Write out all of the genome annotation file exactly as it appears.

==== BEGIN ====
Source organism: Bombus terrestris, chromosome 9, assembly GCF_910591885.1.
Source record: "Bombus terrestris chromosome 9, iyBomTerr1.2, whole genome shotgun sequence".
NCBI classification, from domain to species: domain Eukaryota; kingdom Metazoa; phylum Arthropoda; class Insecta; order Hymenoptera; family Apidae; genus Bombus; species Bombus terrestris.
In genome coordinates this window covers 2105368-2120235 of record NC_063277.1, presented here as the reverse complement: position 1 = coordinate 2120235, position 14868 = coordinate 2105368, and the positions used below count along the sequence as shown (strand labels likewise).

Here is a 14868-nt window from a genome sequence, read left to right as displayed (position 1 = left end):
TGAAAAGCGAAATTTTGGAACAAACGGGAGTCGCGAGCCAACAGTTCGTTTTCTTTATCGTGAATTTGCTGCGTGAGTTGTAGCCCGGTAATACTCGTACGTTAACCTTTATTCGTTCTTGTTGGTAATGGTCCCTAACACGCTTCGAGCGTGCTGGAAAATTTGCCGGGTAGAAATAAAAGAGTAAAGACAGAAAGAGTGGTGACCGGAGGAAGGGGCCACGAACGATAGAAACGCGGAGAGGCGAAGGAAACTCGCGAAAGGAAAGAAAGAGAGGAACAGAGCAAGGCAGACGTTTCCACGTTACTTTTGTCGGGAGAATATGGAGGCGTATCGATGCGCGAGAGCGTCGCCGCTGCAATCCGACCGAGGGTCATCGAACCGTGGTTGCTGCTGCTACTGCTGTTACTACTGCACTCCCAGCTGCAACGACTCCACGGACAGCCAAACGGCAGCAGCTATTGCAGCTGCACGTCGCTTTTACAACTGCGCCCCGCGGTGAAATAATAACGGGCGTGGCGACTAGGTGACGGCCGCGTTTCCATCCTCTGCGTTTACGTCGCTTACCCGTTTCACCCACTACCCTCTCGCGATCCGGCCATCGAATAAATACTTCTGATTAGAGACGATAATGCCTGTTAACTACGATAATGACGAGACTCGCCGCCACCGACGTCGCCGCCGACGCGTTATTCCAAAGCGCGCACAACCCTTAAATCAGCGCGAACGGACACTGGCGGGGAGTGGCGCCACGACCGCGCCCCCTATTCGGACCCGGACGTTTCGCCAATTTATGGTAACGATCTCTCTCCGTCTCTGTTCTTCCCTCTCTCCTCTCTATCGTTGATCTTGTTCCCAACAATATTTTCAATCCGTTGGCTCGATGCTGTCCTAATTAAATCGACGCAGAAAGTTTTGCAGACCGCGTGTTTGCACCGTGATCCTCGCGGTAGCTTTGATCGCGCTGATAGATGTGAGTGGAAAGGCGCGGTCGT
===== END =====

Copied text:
Source organism: Bombus terrestris, chromosome 9, assembly GCF_910591885.1.
Source record: "Bombus terrestris chromosome 9, iyBomTerr1.2, whole genome shotgun sequence".
NCBI classification, from domain to species: domain Eukaryota; kingdom Metazoa; phylum Arthropoda; class Insecta; order Hymenoptera; family Apidae; genus Bombus; species Bombus terrestris.
In genome coordinates this window covers 2105368-2120235 of record NC_063277.1, presented here as the reverse complement: position 1 = coordinate 2120235, position 14868 = coordinate 2105368, and the positions used below count along the sequence as shown (strand labels likewise).

Here is a 14868-nt window from a genome sequence, read left to right as displayed (position 1 = left end):
TGAAAAGCGAAATTTTGGAACAAACGGGAGTCGCGAGCCAACAGTTCGTTTTCTTTATCGTGAATTTGCTGCGTGAGTTGTAGCCCGGTAATACTCGTACGTTAACCTTTATTCGTTCTTGTTGGTAATGGTCCCTAACACGCTTCGAGCGTGCTGGAAAATTTGCCGGGTAGAAATAAAAGAGTAAAGACAGAAAGAGTGGTGACCGGAGGAAGGGGCCACGAACGATAGAAACGCGGAGAGGCGAAGGAAACTCGCGAAAGGAAAGAAAGAGAGGAACAGAGCAAGGCAGACGTTTCCACGTTACTTTTGTCGGGAGAATATGGAGGCGTATCGATGCGCGAGAGCGTCGCCGCTGCAATCCGACCGAGGGTCATCGAACCGTGGTTGCTGCTGCTACTGCTGTTACTACTGCACTCCCAGCTGCAACGACTCCACGGACAGCCAAACGGCAGCAGCTATTGCAGCTGCACGTCGCTTTTACAACTGCGCCCCGCGGTGAAATAATAACGGGCGTGGCGACTAGGTGACGGCCGCGTTTCCATCCTCTGCGTTTACGTCGCTTACCCGTTTCACCCACTACCCTCTCGCGATCCGGCCATCGAATAAATACTTCTGATTAGAGACGATAATGCCTGTTAACTACGATAATGACGAGACTCGCCGCCACCGACGTCGCCGCCGACGCGTTATTCCAAAGCGCGCACAACCCTTAAATCAGCGCGAACGGACACTGGCGGGGAGTGGCGCCACGACCGCGCCCCCTATTCGGACCCGGACGTTTCGCCAATTTATGGTAACGATCTCTCTCCGTCTCTGTTCTTCCCTCTCTCCTCTCTATCGTTGATCTTGTTCCCAACAATATTTTCAATCCGTTGGCTCGATGCTGTCCTAATTAAATCGACGCAGAAAGTTTTGCAGACCGCGTGTTTGCACCGTGATCCTCGCGGTAGCTTTGATCGCGCTGATAGATGTGAGTGGAAAGGCGCGGTCGT